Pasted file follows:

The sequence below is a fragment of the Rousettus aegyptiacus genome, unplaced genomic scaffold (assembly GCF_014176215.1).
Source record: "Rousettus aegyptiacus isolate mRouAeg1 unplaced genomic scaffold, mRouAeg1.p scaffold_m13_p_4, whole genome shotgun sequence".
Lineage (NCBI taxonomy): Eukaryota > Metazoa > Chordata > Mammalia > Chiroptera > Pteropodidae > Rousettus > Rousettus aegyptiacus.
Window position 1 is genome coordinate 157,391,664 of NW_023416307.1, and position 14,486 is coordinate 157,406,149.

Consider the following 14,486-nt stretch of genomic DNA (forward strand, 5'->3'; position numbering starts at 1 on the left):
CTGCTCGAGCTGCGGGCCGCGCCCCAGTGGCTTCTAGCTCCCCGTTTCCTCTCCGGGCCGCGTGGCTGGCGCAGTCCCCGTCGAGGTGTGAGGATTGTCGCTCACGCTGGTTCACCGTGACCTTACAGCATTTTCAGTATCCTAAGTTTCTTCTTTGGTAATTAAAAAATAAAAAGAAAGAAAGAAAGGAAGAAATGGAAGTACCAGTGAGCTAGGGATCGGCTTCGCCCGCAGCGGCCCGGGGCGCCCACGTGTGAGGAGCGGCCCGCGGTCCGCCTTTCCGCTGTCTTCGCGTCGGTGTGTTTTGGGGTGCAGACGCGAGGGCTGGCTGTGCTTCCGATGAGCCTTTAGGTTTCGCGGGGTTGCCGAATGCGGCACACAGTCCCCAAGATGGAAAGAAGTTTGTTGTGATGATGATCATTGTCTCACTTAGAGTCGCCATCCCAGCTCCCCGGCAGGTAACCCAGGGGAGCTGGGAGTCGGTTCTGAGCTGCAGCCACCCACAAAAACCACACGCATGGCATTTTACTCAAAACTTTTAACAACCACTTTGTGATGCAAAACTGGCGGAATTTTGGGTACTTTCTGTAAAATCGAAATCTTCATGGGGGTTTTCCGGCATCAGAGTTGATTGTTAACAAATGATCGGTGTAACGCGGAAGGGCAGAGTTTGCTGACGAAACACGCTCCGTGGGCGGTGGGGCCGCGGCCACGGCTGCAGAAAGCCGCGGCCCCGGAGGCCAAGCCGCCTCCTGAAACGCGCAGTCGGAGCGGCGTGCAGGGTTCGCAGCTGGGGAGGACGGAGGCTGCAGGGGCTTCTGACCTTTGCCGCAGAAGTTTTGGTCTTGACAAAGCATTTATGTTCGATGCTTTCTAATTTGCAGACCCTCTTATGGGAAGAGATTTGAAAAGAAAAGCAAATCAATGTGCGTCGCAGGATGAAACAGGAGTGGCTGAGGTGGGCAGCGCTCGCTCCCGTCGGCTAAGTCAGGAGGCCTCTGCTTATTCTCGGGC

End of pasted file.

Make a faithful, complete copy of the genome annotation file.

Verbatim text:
The sequence below is a fragment of the Rousettus aegyptiacus genome, unplaced genomic scaffold (assembly GCF_014176215.1).
Source record: "Rousettus aegyptiacus isolate mRouAeg1 unplaced genomic scaffold, mRouAeg1.p scaffold_m13_p_4, whole genome shotgun sequence".
Lineage (NCBI taxonomy): Eukaryota > Metazoa > Chordata > Mammalia > Chiroptera > Pteropodidae > Rousettus > Rousettus aegyptiacus.
Window position 1 is genome coordinate 157,391,664 of NW_023416307.1, and position 14,486 is coordinate 157,406,149.

Consider the following 14,486-nt stretch of genomic DNA (forward strand, 5'->3'; position numbering starts at 1 on the left):
CTGCTCGAGCTGCGGGCCGCGCCCCAGTGGCTTCTAGCTCCCCGTTTCCTCTCCGGGCCGCGTGGCTGGCGCAGTCCCCGTCGAGGTGTGAGGATTGTCGCTCACGCTGGTTCACCGTGACCTTACAGCATTTTCAGTATCCTAAGTTTCTTCTTTGGTAATTAAAAAATAAAAAGAAAGAAAGAAAGGAAGAAATGGAAGTACCAGTGAGCTAGGGATCGGCTTCGCCCGCAGCGGCCCGGGGCGCCCACGTGTGAGGAGCGGCCCGCGGTCCGCCTTTCCGCTGTCTTCGCGTCGGTGTGTTTTGGGGTGCAGACGCGAGGGCTGGCTGTGCTTCCGATGAGCCTTTAGGTTTCGCGGGGTTGCCGAATGCGGCACACAGTCCCCAAGATGGAAAGAAGTTTGTTGTGATGATGATCATTGTCTCACTTAGAGTCGCCATCCCAGCTCCCCGGCAGGTAACCCAGGGGAGCTGGGAGTCGGTTCTGAGCTGCAGCCACCCACAAAAACCACACGCATGGCATTTTACTCAAAACTTTTAACAACCACTTTGTGATGCAAAACTGGCGGAATTTTGGGTACTTTCTGTAAAATCGAAATCTTCATGGGGGTTTTCCGGCATCAGAGTTGATTGTTAACAAATGATCGGTGTAACGCGGAAGGGCAGAGTTTGCTGACGAAACACGCTCCGTGGGCGGTGGGGCCGCGGCCACGGCTGCAGAAAGCCGCGGCCCCGGAGGCCAAGCCGCCTCCTGAAACGCGCAGTCGGAGCGGCGTGCAGGGTTCGCAGCTGGGGAGGACGGAGGCTGCAGGGGCTTCTGACCTTTGCCGCAGAAGTTTTGGTCTTGACAAAGCATTTATGTTCGATGCTTTCTAATTTGCAGACCCTCTTATGGGAAGAGATTTGAAAAGAAAAGCAAATCAATGTGCGTCGCAGGATGAAACAGGAGTGGCTGAGGTGGGCAGCGCTCGCTCCCGTCGGCTAAGTCAGGAGGCCTCTGCTTATTCTCGGGC